Benjamin Parzybok's Couch is an epic for the apathetic, a journey to save the world undertaken by the post-college American slacker - for the essential reason that there doesn't seem to be anything better to do.
Couch effortlessly evokes those depressing after-school but just-before-life years of weird roommates, cramped apartments, and the yearly ritual of moving one's furniture and meager possessions to somewhere new. Roommates Tree, Erik, and Thom (Bakker, in a subtle shout-out to the assembled nerditry), after their apartment is inadvertently flooded by the sex maniacs living above them, undertake a seemingly simple task. They need to take their huge, red, handmade couch down to the Goodwill. Things being to grow gradually stranger as the Goodwill turns them away, as everywhere starts to turn them away, and Thom and his roommates begin to think that the Couch itself has a bit of a longer journey in mind.
Parzybok takes his time at the beginning, letting the details of Thom's life unfurl; an unemployed computer programmer in Portland, Thom's life is given a depressing resonance considering America's current economic hardships. It's actually uplifting when he finally commits himself to taking the Couch where it really wants to go. In a climate where everything seems to be falling apart, carrying a piece of furniture through a hundred miles of rainy wilderness is something, anyway.
The pace is languid, without much in the way of conflict or, for the first ninety pages or so, anything even resembling a threat. Certainly, there are one or two vague suggestions that "someone" might want the Couch, but since it's fairly incomprehensible just what kind of mischief a villain could get up to with a large red couch—even a magic one—the threat lacks a certain immediacy. Even once the guns come out, the story is dreamy, a slow place maintained by Parzybok's crisp, elegant, and sometimes quite lovely writing-and a premise so unfamiliar that it can't help but spark a burning curiosity.
Couch's gradual transmutation from "portrait of three slackers" to "heroic quest to save the world" is marred a little by a kind of stumbling condescension somewhere in the middle (when, by improbable chance, Thom et al have managed to get the Couch from Portland onto a freighter bound for Ecuador). It's a trope that I'd like to see gone forever: when the character "in the know" has to explain to our befuddled heroes just what's going on, and treats the scenario like it's an unfathomable mystery. He insists repeatedly that "some things make less sense the more they're explained" - which is an awfully big boast for an author, especially if he really is going to give us some explanation. It may be unbelievable that the couch is an ancient magical artifact, and it's certainly unlikely that there's a secret council watching over humanity to protect them from it, but it's hardly incomprehensible. Thom's response to the increasingly-bizarre turns his life is taking is also strangely reversed. He readily believes in the strangeness, but insists that he can barely understand it; yet, to the reader, it's perfectly to understand, just wildly implausible.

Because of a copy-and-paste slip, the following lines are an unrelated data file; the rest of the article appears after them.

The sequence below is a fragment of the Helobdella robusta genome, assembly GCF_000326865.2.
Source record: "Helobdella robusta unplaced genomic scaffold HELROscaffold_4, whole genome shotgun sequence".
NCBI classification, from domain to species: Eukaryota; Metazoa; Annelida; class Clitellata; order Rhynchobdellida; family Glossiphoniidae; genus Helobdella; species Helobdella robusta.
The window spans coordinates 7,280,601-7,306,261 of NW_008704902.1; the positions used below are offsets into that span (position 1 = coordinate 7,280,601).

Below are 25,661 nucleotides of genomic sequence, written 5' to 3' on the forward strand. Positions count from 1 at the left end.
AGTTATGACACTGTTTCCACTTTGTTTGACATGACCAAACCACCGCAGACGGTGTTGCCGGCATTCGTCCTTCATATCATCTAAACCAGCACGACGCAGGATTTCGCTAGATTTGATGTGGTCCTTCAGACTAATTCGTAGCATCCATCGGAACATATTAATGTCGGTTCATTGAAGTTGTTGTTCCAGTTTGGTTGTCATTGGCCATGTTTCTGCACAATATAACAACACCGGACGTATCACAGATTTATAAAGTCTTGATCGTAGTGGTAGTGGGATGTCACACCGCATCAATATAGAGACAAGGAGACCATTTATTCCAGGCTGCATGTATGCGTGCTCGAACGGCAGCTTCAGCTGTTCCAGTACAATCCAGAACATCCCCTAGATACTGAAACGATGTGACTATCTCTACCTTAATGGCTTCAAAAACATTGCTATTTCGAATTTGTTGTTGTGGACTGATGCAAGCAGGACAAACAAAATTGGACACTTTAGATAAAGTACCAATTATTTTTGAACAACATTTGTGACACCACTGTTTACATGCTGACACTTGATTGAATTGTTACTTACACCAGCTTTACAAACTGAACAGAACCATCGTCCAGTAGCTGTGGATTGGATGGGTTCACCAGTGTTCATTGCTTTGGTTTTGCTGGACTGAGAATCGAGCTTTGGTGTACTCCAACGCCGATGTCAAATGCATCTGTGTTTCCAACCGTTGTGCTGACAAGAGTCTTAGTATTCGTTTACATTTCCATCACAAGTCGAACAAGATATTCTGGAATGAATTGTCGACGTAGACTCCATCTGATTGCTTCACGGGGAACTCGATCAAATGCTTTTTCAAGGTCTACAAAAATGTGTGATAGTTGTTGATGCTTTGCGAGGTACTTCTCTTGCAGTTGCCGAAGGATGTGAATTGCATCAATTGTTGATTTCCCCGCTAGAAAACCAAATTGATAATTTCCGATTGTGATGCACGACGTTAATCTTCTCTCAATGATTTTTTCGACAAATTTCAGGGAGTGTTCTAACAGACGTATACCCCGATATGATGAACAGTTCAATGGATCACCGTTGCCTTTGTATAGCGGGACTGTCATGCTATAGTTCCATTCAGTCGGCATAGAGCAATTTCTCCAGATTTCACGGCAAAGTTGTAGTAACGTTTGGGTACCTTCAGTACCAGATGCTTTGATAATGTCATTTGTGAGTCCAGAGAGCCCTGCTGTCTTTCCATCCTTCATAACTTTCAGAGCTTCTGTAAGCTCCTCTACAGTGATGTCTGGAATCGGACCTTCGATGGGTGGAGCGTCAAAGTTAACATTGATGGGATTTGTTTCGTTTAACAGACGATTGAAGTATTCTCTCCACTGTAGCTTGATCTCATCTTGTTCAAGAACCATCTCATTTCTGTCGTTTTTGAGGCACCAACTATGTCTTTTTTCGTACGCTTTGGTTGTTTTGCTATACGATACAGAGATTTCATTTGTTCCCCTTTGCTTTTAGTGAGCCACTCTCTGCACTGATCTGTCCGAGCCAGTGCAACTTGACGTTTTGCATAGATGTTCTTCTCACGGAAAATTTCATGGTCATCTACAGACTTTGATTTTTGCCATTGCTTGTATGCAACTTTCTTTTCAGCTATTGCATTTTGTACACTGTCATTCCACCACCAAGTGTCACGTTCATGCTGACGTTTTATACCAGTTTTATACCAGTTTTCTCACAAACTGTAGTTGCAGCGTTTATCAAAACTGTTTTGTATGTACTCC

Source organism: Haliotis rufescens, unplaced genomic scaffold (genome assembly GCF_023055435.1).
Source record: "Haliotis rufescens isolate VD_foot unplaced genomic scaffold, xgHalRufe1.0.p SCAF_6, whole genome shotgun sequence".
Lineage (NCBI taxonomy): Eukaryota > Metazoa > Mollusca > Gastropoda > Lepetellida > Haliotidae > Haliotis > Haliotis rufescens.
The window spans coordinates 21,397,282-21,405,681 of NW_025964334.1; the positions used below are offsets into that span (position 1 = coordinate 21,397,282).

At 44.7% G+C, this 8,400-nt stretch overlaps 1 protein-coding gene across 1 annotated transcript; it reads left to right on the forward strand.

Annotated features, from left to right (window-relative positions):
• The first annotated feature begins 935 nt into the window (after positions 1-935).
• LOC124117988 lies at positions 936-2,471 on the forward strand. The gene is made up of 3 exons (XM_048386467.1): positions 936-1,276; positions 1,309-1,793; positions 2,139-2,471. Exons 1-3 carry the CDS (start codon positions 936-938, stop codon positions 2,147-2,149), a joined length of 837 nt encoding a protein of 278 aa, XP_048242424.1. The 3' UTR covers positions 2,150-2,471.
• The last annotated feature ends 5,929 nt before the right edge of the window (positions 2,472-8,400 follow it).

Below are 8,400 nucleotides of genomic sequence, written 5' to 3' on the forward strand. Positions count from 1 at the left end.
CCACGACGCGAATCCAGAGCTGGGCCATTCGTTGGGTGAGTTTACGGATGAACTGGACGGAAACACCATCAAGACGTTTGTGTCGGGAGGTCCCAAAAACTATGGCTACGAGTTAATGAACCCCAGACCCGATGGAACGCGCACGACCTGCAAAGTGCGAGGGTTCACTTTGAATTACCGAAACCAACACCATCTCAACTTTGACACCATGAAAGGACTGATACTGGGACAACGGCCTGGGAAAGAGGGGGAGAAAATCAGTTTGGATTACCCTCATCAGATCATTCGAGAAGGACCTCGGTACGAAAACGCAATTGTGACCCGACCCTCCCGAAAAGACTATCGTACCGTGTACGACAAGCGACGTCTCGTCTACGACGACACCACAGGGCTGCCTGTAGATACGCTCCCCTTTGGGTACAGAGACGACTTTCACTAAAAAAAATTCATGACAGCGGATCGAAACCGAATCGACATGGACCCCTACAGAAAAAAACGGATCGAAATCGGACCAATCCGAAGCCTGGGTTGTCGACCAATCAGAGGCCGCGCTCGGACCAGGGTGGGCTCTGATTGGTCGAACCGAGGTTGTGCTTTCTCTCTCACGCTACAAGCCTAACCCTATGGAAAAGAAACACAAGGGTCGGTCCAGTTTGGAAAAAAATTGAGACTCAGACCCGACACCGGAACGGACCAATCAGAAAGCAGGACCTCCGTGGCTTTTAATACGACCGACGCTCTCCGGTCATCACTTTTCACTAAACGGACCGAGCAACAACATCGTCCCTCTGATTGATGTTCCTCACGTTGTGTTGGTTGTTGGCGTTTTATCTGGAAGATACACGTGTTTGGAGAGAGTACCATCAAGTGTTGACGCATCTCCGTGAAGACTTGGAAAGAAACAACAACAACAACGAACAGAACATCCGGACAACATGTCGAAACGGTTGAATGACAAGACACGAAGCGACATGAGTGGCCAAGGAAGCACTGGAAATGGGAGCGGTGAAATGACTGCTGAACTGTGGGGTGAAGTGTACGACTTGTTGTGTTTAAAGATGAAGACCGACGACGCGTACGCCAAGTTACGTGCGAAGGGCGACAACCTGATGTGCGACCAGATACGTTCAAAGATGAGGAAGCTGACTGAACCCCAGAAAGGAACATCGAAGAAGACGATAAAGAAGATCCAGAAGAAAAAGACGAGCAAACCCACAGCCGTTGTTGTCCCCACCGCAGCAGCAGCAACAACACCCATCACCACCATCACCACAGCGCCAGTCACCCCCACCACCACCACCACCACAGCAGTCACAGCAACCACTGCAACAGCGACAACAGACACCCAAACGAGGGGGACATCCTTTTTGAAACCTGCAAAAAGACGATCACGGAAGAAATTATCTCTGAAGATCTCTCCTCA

Still, there's something magnetic about the idea that all of humanity's short-sightedness, its close-mindedness, its misery and depression is tied up in just one ugly old couch—something that can be carted off to South America to let the rest of us finally be free of the damning chains of history. Bad news for South America, of course, but at least it's far away. Couch slowly falls prey to the siren song of escapism, permitting a kind of optimism about the fact that, at least in this book, there can be a happy ending to human history - or, at least, the promise of a happy beginning somewhere down the line.
It's not hard at all to let oneself get carried away in the surreal narrative, follow the dream-like logic, revel in the crystal clear prose. It's quite worth it to take the time and wander into the descriptions of gorgeous Andean landscapes. Ultimately, it's easy to believe that a huge, socially-awkward, unemployed computer programmer from Portland could save the world by getting rid of his couch. Escapism doesn't hurt once in a while, and there are worse ways to spend a lazy Sunday afternoon.
You can find Couch at Small Beer Press.
Chris Braak is editor of lit & cult/ure blog Threat Quality Press, and emperor of the moon in exile. His credentials, accomplishments, and accolades, are too numerous to list.